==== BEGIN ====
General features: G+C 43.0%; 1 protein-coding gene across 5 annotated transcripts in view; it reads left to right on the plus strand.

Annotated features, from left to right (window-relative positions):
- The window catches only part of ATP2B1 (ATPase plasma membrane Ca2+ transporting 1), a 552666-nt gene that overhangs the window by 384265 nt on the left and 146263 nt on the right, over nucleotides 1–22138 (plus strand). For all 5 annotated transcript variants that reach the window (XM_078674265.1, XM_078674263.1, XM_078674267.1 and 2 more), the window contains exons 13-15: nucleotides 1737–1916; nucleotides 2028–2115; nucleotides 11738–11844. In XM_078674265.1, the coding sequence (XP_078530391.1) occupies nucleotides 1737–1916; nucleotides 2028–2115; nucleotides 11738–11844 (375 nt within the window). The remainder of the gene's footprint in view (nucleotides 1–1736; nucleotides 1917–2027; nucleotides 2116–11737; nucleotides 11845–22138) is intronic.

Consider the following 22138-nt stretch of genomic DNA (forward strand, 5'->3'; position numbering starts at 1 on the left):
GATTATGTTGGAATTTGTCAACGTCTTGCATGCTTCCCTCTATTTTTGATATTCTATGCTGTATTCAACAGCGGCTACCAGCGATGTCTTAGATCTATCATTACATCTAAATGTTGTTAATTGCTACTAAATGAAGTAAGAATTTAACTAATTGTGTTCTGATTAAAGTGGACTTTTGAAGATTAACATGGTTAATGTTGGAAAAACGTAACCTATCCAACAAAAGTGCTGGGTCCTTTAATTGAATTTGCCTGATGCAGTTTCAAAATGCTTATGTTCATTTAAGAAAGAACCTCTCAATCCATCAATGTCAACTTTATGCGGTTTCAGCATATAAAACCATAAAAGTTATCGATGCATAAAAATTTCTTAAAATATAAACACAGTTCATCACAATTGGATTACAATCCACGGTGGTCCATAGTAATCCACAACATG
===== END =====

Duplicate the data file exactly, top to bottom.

General features: G+C 43.0%; 1 protein-coding gene across 5 annotated transcripts in view; it reads left to right on the plus strand.

Annotated features, from left to right (window-relative positions):
- The window catches only part of ATP2B1 (ATPase plasma membrane Ca2+ transporting 1), a 552666-nt gene that overhangs the window by 384265 nt on the left and 146263 nt on the right, over nucleotides 1–22138 (plus strand). For all 5 annotated transcript variants that reach the window (XM_078674265.1, XM_078674263.1, XM_078674267.1 and 2 more), the window contains exons 13-15: nucleotides 1737–1916; nucleotides 2028–2115; nucleotides 11738–11844. In XM_078674265.1, the coding sequence (XP_078530391.1) occupies nucleotides 1737–1916; nucleotides 2028–2115; nucleotides 11738–11844 (375 nt within the window). The remainder of the gene's footprint in view (nucleotides 1–1736; nucleotides 1917–2027; nucleotides 2116–11737; nucleotides 11845–22138) is intronic.

Consider the following 22138-nt stretch of genomic DNA (forward strand, 5'->3'; position numbering starts at 1 on the left):
GATTATGTTGGAATTTGTCAACGTCTTGCATGCTTCCCTCTATTTTTGATATTCTATGCTGTATTCAACAGCGGCTACCAGCGATGTCTTAGATCTATCATTACATCTAAATGTTGTTAATTGCTACTAAATGAAGTAAGAATTTAACTAATTGTGTTCTGATTAAAGTGGACTTTTGAAGATTAACATGGTTAATGTTGGAAAAACGTAACCTATCCAACAAAAGTGCTGGGTCCTTTAATTGAATTTGCCTGATGCAGTTTCAAAATGCTTATGTTCATTTAAGAAAGAACCTCTCAATCCATCAATGTCAACTTTATGCGGTTTCAGCATATAAAACCATAAAAGTTATCGATGCATAAAAATTTCTTAAAATATAAACACAGTTCATCACAATTGGATTACAATCCACGGTGGTCCATAGTAATCCACAACATG